Canadian and Alaskan Wildfire Smoke Particle Properties, Their Evolution, and...

Noyes, K. J., R. Kahn, J. Limbacher, and Z. Li (2022), Canadian and Alaskan Wildfire Smoke Particle Properties, Their Evolution, and Controlling Factors, Using Satellite Observations. Atm. Chem. Phys., 22, 10267-10290, doi:10.5194/acp-22-10267-2022.

The optical and chemical properties of biomass burning (BB) smoke particles greatly affect the impact that wildfires have on climate and air quality. Previous work has demonstrated some links between smoke properties and factors such as fuel type and meteorology. However, the factors controlling BB particle speciation at emission are not adequately understood nor are the factors driving particle aging during atmospheric transport. As such, modeling wildfire smoke impacts on climate and air quality remains challenging. The potential to provide robust, statistical characterizations of BB particles based on ecosystem type and ambient environmental conditions with remote sensing data is investigated here. Space-based Multi-angle Imaging SpectroRadiometer (MISR) observations, combined with the MISR Research Aerosol (RA) algorithm and the MISR Interactive Explorer (MINX) tool, are used to retrieve smoke plume aerosol optical depth (AOD) and to provide constraints on plume vertical extent; smoke age; and particle size, shape, light-absorption properties, and absorption spectral dependence. These tools are applied to numerous wildfire plumes in Canada and Alaska, across a range of conditions, to create a regional inventory of BB particle-type temporal and spatial distribution. We then statistically compare these results with satellite measurements of fire radiative power (FRP) and land cover characteristics, as well as short-term climate, meteorological, and drought information from the Modern-Era Retrospective analysis for Research and Applications (MERRA-2) reanalysis and the North American Drought Monitor. We find statistically significant differences in the retrieved smoke properties based on land cover type, with fires in forests producing the thickest plumes containing the largest, brightest particles and fires in savannas and grasslands exhibiting the opposite. Additionally, the inferred dominant aging mechanisms and the timescales over which they occur vary systematically between land types. This work demonstrates the potential of remote sensing to constrain BB particle properties and the mechanisms governing their evolution over entire ecosystems. It also begins to realize this potential, as a means of improving regional and global climate and air quality modeling in a rapidly changing world.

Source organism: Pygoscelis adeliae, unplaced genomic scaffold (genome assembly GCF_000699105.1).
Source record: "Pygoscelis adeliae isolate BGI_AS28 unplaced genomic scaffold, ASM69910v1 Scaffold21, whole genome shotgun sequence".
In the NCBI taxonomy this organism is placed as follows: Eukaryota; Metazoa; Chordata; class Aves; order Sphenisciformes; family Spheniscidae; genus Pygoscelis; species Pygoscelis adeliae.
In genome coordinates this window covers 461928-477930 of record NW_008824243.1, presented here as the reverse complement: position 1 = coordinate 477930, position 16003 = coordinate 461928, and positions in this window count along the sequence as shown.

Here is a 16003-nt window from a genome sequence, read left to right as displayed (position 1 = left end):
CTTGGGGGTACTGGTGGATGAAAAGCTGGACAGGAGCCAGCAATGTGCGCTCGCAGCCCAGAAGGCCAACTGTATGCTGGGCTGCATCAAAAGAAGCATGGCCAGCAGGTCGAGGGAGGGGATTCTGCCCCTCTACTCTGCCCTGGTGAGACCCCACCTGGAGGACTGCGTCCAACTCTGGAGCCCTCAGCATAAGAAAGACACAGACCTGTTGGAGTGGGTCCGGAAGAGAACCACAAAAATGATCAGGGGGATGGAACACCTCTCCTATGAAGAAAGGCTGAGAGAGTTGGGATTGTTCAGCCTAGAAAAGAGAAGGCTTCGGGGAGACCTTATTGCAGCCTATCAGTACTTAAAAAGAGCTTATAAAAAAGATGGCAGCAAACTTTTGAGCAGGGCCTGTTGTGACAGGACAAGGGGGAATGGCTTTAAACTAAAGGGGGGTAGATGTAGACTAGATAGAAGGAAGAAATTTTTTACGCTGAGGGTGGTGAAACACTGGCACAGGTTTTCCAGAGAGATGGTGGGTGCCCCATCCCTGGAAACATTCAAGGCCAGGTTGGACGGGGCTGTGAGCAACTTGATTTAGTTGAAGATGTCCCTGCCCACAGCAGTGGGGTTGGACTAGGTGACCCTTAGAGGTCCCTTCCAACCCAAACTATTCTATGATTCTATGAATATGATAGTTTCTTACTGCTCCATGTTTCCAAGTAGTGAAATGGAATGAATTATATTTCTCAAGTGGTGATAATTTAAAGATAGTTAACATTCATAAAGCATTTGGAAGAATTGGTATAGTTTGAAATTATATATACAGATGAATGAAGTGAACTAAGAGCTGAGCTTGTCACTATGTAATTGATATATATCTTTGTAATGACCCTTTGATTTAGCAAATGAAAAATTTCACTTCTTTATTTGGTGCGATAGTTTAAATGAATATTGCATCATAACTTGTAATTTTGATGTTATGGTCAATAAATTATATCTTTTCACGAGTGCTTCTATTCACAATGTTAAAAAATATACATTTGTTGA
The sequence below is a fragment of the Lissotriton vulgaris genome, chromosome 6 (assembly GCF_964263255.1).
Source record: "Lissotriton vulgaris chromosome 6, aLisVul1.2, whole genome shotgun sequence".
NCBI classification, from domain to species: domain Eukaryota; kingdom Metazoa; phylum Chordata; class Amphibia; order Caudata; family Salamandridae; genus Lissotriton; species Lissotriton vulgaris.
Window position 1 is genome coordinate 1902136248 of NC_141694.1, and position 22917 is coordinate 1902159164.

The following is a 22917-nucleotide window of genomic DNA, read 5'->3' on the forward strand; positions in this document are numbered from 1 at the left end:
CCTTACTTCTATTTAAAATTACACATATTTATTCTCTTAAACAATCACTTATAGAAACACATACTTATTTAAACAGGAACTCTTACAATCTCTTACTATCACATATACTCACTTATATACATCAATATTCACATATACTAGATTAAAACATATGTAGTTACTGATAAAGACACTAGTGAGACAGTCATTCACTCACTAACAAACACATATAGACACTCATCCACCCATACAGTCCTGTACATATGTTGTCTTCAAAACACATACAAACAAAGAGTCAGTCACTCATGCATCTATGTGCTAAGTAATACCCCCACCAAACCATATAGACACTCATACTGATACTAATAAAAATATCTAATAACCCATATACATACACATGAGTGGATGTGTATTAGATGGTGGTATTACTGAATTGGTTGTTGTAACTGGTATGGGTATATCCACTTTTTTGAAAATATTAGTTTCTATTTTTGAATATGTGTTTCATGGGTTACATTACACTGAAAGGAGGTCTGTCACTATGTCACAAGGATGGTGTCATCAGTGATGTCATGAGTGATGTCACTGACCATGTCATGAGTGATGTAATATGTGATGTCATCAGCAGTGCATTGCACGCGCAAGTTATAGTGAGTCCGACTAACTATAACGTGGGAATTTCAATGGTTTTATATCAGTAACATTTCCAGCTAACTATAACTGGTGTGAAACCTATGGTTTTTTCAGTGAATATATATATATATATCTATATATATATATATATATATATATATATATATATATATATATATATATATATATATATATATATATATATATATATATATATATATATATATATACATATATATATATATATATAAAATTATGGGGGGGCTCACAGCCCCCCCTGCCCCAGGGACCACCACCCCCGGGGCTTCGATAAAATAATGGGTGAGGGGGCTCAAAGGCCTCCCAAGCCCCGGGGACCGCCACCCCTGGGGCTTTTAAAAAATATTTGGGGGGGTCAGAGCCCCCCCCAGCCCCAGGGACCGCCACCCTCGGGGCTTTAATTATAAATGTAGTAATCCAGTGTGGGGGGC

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Research Program: 
Atmospheric Composition
Atmospheric Composition Modeling and Analysis Program (ACMAP)
Climate Variability and Change Program
Terra- MISR
Funding Sources: 
NPP Program, ACMAP, MISR Project, Terra Project